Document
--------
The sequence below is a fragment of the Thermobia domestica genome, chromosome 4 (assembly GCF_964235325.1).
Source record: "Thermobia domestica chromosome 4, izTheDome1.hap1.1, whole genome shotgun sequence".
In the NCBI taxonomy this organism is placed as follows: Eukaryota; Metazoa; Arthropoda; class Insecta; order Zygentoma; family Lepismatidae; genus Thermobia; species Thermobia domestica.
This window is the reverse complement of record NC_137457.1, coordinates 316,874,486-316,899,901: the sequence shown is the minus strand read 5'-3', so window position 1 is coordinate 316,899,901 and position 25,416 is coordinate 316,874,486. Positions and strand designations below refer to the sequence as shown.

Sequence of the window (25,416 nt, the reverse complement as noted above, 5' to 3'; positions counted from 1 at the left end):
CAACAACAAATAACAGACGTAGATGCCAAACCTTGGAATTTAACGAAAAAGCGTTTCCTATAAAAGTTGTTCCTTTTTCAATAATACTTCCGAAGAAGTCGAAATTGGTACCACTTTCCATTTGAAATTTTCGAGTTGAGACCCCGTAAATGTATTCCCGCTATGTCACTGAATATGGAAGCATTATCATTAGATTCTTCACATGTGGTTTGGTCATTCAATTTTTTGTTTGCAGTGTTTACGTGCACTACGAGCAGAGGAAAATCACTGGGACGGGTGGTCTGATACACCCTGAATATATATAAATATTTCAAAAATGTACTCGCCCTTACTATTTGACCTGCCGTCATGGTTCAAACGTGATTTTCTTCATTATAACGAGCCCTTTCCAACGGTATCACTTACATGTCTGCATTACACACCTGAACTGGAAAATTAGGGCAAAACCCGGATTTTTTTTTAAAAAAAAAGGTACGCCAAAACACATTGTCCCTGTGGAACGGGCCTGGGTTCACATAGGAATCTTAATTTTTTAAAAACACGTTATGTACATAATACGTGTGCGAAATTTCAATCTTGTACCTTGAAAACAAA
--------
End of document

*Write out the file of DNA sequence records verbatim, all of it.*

The sequence below is a fragment of the Thermobia domestica genome, chromosome 4 (assembly GCF_964235325.1).
Source record: "Thermobia domestica chromosome 4, izTheDome1.hap1.1, whole genome shotgun sequence".
In the NCBI taxonomy this organism is placed as follows: Eukaryota; Metazoa; Arthropoda; class Insecta; order Zygentoma; family Lepismatidae; genus Thermobia; species Thermobia domestica.
This window is the reverse complement of record NC_137457.1, coordinates 316,874,486-316,899,901: the sequence shown is the minus strand read 5'-3', so window position 1 is coordinate 316,899,901 and position 25,416 is coordinate 316,874,486. Positions and strand designations below refer to the sequence as shown.

Sequence of the window (25,416 nt, the reverse complement as noted above, 5' to 3'; positions counted from 1 at the left end):
CAACAACAAATAACAGACGTAGATGCCAAACCTTGGAATTTAACGAAAAAGCGTTTCCTATAAAAGTTGTTCCTTTTTCAATAATACTTCCGAAGAAGTCGAAATTGGTACCACTTTCCATTTGAAATTTTCGAGTTGAGACCCCGTAAATGTATTCCCGCTATGTCACTGAATATGGAAGCATTATCATTAGATTCTTCACATGTGGTTTGGTCATTCAATTTTTTGTTTGCAGTGTTTACGTGCACTACGAGCAGAGGAAAATCACTGGGACGGGTGGTCTGATACACCCTGAATATATATAAATATTTCAAAAATGTACTCGCCCTTACTATTTGACCTGCCGTCATGGTTCAAACGTGATTTTCTTCATTATAACGAGCCCTTTCCAACGGTATCACTTACATGTCTGCATTACACACCTGAACTGGAAAATTAGGGCAAAACCCGGATTTTTTTTTAAAAAAAAAGGTACGCCAAAACACATTGTCCCTGTGGAACGGGCCTGGGTTCACATAGGAATCTTAATTTTTTAAAAACACGTTATGTACATAATACGTGTGCGAAATTTCAATCTTGTACCTTGAAAACAAA